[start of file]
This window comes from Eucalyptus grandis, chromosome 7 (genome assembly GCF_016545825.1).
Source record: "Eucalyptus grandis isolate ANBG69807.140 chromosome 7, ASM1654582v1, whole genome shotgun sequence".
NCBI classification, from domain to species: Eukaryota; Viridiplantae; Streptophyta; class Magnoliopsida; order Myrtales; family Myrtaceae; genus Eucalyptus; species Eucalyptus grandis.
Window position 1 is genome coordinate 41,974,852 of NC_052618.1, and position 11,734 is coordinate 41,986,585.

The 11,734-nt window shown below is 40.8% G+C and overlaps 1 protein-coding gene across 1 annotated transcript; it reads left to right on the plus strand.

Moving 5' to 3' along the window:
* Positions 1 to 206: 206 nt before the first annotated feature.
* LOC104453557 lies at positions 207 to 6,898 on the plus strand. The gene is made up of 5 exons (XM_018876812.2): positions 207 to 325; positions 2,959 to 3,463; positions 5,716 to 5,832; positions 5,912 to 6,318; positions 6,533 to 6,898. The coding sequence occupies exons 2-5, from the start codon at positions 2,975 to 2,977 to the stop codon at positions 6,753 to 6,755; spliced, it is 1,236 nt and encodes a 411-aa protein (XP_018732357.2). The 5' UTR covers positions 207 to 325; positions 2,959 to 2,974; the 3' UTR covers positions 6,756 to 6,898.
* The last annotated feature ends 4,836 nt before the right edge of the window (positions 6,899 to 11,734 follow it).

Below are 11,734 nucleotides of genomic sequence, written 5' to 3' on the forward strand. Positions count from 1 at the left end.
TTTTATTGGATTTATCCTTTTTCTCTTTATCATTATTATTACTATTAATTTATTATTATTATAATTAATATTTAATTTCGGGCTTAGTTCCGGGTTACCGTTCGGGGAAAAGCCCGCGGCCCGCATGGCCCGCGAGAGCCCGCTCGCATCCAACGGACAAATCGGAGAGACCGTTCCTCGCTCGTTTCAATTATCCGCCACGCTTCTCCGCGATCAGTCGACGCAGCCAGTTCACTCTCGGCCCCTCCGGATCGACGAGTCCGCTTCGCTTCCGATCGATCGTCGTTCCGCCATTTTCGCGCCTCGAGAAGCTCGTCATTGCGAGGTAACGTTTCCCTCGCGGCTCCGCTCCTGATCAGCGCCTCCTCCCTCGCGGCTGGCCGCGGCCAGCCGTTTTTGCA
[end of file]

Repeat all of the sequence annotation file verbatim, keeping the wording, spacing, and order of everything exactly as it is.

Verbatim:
This window comes from Eucalyptus grandis, chromosome 7 (genome assembly GCF_016545825.1).
Source record: "Eucalyptus grandis isolate ANBG69807.140 chromosome 7, ASM1654582v1, whole genome shotgun sequence".
NCBI classification, from domain to species: Eukaryota; Viridiplantae; Streptophyta; class Magnoliopsida; order Myrtales; family Myrtaceae; genus Eucalyptus; species Eucalyptus grandis.
Window position 1 is genome coordinate 41,974,852 of NC_052618.1, and position 11,734 is coordinate 41,986,585.

The 11,734-nt window shown below is 40.8% G+C and overlaps 1 protein-coding gene across 1 annotated transcript; it reads left to right on the plus strand.

Moving 5' to 3' along the window:
* Positions 1 to 206: 206 nt before the first annotated feature.
* LOC104453557 lies at positions 207 to 6,898 on the plus strand. The gene is made up of 5 exons (XM_018876812.2): positions 207 to 325; positions 2,959 to 3,463; positions 5,716 to 5,832; positions 5,912 to 6,318; positions 6,533 to 6,898. The coding sequence occupies exons 2-5, from the start codon at positions 2,975 to 2,977 to the stop codon at positions 6,753 to 6,755; spliced, it is 1,236 nt and encodes a 411-aa protein (XP_018732357.2). The 5' UTR covers positions 207 to 325; positions 2,959 to 2,974; the 3' UTR covers positions 6,756 to 6,898.
* The last annotated feature ends 4,836 nt before the right edge of the window (positions 6,899 to 11,734 follow it).

Below are 11,734 nucleotides of genomic sequence, written 5' to 3' on the forward strand. Positions count from 1 at the left end.
TTTTATTGGATTTATCCTTTTTCTCTTTATCATTATTATTACTATTAATTTATTATTATTATAATTAATATTTAATTTCGGGCTTAGTTCCGGGTTACCGTTCGGGGAAAAGCCCGCGGCCCGCATGGCCCGCGAGAGCCCGCTCGCATCCAACGGACAAATCGGAGAGACCGTTCCTCGCTCGTTTCAATTATCCGCCACGCTTCTCCGCGATCAGTCGACGCAGCCAGTTCACTCTCGGCCCCTCCGGATCGACGAGTCCGCTTCGCTTCCGATCGATCGTCGTTCCGCCATTTTCGCGCCTCGAGAAGCTCGTCATTGCGAGGTAACGTTTCCCTCGCGGCTCCGCTCCTGATCAGCGCCTCCTCCCTCGCGGCTGGCCGCGGCCAGCCGTTTTTGCA